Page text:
Almost always, within a couple of months of starting accent modification lessons, students notice a bump up in others’ understanding of them. Life gets easier, less strenuous in conversations, at work, among friends. It gets better. But sometimes, just sometimes, communication with others gets a little harder before it gets better. There’s an alarming bump DOWN. And this can cause a panic in Accent Modification students, quite understandably. The most important thing for students to know that what’s happening is this: YOU’RE REALLY IMPROVING!!!!
Why does this bump down sometimes happen? It’s really not about YOU, the speaker. It has to do with the listener – the people you are talking with. People who talk with (listen to) non-native speakers of English listen to those folks using a template of comprehension. They hear the non-native speaker through a filter of categorization of the speaker’s accent, and match it to a quickly retrieved, so-to-speak, accent template in their minds. This happens for the listener VERY QUICKLY, and continues to happen throughout any given conversation: matching, comparing, confused about the mismatch. SO……when a non-native speaker’s accent is dropping away, the speaker is SOMETIMES consistent with what the listener’s brain is expecting, but NOT ALWAYS. So the listener gets confused. (Their brain is thinking, “Oh, sometimes I hear and “r” and sometimes I hear “t”…..so what am I hearing?”)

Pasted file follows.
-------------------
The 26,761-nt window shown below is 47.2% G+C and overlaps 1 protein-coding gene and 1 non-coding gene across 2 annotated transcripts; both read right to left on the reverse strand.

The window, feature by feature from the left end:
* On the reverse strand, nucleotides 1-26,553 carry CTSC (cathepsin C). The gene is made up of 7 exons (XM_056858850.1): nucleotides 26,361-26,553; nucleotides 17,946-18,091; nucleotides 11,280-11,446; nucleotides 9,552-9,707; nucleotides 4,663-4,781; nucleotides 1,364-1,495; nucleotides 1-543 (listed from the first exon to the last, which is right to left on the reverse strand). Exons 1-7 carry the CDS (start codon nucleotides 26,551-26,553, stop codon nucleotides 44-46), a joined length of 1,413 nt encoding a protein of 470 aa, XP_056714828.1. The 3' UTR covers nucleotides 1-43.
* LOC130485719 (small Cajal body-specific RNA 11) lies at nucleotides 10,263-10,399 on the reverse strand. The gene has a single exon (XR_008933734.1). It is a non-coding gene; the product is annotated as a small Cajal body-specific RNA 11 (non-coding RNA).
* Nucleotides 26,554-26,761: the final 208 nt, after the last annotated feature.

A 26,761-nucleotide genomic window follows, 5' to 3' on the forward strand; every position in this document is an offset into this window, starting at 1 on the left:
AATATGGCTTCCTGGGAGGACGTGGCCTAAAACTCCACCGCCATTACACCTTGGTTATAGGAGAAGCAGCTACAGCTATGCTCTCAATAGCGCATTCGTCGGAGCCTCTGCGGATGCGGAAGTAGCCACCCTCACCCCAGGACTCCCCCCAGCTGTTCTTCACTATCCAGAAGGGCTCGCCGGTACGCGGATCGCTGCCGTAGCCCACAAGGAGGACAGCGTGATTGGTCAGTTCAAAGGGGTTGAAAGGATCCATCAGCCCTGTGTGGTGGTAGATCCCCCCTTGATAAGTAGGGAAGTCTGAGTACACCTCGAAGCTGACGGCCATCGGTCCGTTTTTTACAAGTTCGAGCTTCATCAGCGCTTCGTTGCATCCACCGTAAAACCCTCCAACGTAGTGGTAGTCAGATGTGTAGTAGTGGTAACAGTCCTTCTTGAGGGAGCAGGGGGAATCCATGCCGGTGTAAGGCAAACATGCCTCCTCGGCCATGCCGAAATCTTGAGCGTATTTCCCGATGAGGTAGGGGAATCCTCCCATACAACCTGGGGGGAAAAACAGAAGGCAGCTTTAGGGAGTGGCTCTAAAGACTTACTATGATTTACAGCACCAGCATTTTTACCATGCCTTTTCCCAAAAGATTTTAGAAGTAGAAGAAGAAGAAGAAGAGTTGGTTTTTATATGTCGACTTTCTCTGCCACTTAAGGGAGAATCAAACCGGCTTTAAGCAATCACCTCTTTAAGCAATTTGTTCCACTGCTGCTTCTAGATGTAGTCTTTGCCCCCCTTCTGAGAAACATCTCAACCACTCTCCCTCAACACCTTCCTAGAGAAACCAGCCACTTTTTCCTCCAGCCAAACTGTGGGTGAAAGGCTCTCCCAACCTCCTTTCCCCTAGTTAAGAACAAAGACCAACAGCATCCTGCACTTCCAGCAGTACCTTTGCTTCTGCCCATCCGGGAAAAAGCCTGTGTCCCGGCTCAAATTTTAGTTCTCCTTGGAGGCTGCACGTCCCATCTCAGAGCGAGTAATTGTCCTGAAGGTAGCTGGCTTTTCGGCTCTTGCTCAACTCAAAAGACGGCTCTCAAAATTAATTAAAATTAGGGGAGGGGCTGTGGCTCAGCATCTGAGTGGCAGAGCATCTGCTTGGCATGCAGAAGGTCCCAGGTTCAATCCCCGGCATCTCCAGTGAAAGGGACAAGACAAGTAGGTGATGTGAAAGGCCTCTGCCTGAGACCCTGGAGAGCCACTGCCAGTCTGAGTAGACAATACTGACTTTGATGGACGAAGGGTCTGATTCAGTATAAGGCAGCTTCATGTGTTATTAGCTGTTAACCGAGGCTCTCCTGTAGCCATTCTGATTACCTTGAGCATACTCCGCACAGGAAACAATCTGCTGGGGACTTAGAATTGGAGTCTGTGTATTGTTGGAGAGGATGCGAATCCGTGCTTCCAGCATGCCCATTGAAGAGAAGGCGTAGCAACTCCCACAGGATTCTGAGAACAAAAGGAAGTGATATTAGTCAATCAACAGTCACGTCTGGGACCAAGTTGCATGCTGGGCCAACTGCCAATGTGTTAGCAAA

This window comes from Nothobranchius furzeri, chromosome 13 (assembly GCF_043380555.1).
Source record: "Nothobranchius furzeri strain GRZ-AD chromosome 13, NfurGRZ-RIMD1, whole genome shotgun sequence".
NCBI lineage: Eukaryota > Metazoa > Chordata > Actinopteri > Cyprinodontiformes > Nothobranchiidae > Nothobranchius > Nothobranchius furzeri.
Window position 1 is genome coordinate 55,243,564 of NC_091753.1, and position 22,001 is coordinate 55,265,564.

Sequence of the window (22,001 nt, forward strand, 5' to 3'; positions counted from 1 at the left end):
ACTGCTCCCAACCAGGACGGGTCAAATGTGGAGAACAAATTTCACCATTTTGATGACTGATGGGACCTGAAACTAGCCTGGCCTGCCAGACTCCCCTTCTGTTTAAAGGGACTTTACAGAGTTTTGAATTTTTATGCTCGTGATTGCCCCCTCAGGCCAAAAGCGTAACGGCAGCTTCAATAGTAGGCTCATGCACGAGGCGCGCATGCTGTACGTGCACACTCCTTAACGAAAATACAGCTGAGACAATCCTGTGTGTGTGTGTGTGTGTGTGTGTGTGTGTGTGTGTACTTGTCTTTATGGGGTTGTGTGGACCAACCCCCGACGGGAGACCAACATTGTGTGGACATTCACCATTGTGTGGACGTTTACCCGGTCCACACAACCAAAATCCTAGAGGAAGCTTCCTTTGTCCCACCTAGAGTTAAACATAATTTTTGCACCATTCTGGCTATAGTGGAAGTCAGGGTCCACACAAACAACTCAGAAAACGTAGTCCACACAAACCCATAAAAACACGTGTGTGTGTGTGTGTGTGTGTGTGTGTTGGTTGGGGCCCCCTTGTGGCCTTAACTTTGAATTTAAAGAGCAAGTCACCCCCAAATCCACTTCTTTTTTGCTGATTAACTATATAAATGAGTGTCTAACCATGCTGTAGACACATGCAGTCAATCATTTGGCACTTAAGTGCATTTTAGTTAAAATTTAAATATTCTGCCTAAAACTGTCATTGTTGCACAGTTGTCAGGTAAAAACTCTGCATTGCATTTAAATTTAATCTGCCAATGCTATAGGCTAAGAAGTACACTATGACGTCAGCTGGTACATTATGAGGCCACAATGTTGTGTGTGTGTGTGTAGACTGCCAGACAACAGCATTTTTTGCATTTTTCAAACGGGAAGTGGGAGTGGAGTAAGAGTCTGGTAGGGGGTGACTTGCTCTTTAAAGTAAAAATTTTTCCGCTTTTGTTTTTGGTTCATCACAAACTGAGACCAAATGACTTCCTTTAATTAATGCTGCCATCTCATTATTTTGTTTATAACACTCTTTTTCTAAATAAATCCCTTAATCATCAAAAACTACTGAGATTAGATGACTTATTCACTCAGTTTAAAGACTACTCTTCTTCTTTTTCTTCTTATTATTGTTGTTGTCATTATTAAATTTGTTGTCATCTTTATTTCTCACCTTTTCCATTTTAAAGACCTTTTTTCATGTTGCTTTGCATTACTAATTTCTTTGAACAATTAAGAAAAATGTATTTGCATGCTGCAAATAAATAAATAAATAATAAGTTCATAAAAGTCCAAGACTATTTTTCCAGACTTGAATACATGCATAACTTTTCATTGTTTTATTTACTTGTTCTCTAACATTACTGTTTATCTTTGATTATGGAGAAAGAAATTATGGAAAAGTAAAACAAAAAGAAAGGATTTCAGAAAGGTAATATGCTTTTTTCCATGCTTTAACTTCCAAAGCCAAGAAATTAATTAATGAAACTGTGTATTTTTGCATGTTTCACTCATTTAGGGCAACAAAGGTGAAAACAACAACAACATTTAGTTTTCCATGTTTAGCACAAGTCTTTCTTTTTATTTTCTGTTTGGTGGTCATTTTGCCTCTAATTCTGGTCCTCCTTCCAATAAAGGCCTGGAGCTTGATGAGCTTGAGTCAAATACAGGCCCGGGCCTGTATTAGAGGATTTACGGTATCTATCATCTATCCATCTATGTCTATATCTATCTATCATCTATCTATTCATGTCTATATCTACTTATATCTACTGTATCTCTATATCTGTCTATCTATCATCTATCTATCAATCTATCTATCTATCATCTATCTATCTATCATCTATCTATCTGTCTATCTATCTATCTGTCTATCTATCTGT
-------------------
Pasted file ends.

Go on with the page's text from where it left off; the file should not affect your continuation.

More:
Some listeners have an abundance of patience when talking with a non-native speaker of English. They will hang in there, keep trying to sort it out, either because they need to (maybe they are a colleague or supervisor) or because they care about you (a new friend). Treasure those people and encourage their engagement. But sometimes, listeners do not have that patience, that stick-to-it-iveness. They smile, nod, move away, make excuses to disengage.
This is very frustrating, to say the least, for students who are sincerely studying and practicing.
But have hope! The more the accent shifts to more consistency, the less confusing it will be to the listener, and the more fluid will be your conversations. The more the non-native speaker can put the listener at ease (that dissonance of hearing/matching is amplified when it’s a stressful conversation), the less it will happen. Use humor. Acknowledge the awkwardness, if you can.
And remember…if this happens, it’s temporary, and it means things are improving! You’ll get to the other side of this awkward – rather unfair – stage. Rest easy, and keep practicing!